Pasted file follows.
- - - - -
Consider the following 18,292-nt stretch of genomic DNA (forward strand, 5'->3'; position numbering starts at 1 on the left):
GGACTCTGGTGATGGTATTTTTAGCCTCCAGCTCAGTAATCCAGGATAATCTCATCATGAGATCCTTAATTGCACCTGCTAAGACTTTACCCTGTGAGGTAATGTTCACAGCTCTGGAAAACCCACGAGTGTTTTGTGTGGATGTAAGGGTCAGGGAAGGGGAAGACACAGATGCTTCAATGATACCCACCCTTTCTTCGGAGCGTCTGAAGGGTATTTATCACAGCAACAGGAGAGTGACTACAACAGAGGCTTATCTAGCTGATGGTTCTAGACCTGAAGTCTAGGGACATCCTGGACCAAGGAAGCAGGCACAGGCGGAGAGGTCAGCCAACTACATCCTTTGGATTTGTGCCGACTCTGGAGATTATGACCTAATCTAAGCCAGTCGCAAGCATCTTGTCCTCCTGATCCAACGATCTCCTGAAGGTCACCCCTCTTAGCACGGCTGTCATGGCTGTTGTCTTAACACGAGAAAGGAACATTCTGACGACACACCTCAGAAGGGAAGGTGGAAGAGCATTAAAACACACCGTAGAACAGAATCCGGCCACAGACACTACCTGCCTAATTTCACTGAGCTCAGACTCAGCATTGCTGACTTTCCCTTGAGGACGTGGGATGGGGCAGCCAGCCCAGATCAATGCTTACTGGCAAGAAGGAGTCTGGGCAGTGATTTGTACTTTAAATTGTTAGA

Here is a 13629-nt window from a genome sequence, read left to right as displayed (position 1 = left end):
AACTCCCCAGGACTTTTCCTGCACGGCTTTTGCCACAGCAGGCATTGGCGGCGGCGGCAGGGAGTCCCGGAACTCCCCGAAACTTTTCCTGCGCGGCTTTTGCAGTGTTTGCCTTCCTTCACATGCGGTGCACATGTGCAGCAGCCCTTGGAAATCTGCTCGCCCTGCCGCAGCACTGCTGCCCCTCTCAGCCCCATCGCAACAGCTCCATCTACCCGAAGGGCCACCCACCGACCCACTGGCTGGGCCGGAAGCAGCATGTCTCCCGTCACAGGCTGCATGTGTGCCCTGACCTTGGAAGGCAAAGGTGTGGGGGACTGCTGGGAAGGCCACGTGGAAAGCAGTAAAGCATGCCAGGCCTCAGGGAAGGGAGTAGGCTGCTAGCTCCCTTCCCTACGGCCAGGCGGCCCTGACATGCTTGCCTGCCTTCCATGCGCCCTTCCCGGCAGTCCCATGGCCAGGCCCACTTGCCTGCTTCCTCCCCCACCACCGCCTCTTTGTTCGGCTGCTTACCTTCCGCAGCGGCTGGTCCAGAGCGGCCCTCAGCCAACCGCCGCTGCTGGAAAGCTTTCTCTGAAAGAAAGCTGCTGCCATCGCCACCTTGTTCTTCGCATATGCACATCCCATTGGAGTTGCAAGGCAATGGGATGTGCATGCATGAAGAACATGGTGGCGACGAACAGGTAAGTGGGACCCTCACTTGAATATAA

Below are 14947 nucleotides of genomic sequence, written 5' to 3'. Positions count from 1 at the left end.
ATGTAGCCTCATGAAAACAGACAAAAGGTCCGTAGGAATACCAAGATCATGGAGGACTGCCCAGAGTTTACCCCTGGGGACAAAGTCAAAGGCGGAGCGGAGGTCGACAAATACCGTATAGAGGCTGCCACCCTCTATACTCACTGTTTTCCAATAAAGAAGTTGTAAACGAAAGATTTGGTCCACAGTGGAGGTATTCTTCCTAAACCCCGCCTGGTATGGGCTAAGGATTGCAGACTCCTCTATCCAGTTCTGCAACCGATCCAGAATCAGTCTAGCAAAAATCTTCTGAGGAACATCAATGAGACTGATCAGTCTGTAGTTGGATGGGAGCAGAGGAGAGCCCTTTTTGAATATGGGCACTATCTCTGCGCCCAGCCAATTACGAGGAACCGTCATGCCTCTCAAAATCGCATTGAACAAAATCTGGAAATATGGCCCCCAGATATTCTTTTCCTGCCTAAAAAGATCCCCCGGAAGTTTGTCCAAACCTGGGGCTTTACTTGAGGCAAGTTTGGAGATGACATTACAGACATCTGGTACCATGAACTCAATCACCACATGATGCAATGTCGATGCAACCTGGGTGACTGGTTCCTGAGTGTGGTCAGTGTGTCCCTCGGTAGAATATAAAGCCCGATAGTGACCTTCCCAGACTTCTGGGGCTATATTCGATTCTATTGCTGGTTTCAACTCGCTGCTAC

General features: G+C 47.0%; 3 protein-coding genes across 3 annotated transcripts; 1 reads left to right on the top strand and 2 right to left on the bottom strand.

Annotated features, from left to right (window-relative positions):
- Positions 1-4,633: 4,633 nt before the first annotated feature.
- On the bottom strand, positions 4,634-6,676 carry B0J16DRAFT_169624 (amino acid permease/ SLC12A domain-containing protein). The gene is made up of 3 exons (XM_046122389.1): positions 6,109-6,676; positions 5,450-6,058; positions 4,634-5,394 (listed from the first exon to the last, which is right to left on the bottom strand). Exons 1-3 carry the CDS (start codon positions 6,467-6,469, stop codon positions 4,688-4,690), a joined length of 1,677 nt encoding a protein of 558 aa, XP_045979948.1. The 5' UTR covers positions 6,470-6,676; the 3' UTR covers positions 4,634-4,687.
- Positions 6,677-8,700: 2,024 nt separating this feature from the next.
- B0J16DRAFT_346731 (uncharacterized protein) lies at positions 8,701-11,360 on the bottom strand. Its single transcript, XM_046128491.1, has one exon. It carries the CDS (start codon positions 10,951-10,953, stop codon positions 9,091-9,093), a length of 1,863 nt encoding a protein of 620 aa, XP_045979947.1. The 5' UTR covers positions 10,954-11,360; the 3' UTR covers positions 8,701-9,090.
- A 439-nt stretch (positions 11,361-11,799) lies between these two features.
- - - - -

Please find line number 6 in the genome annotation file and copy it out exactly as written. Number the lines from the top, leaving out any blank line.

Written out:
ATGTAGCCTCATGAAAACAGACAAAAGGTCCGTAGGAATACCAAGATCATGGAGGACTGCCCAGAGTTTACCCCTGGGGACAAAGTCAAAGGCGGAGCGGAGGTCGACAAATACCGTATAGAGGCTGCCACCCTCTATACTCACTGTTTTCCAATAAAGAAGTTGTAAACGAAAGATTTGGTCCACAGTGGAGGTATTCTTCCTAAACCCCGCCTGGTATGGGCTAAGGATTGCAGACTCCTCTATCCAGTTCTGCAACCGATCCAGAATCAGTCTAGCAAAAATCTTCTGAGGAACATCAATGAGACTGATCAGTCTGTAGTTGGATGGGAGCAGAGGAGAGCCCTTTTTGAATATGGGCACTATCTCTGCGCCCAGCCAATTACGAGGAACCGTCATGCCTCTCAAAATCGCATTGAACAAAATCTGGAAATATGGCCCCCAGATATTCTTTTCCTGCCTAAAAAGATCCCCCGGAAGTTTGTCCAAACCTGGGGCTTTACTTGAGGCAAGTTTGGAGATGACATTACAGACATCTGGTACCATGAACTCAATCACCACATGATGCAATGTCGATGCAACCTGGGTGACTGGTTCCTGAGTGTGGTCAGTGTGTCCCTCGGTAGAATATAAAGCCCGATAGTGACCTTCCCAGACTTCTGGGGCTATATTCGATTCTATTGCTGGTTTCAACTCGCTGCTAC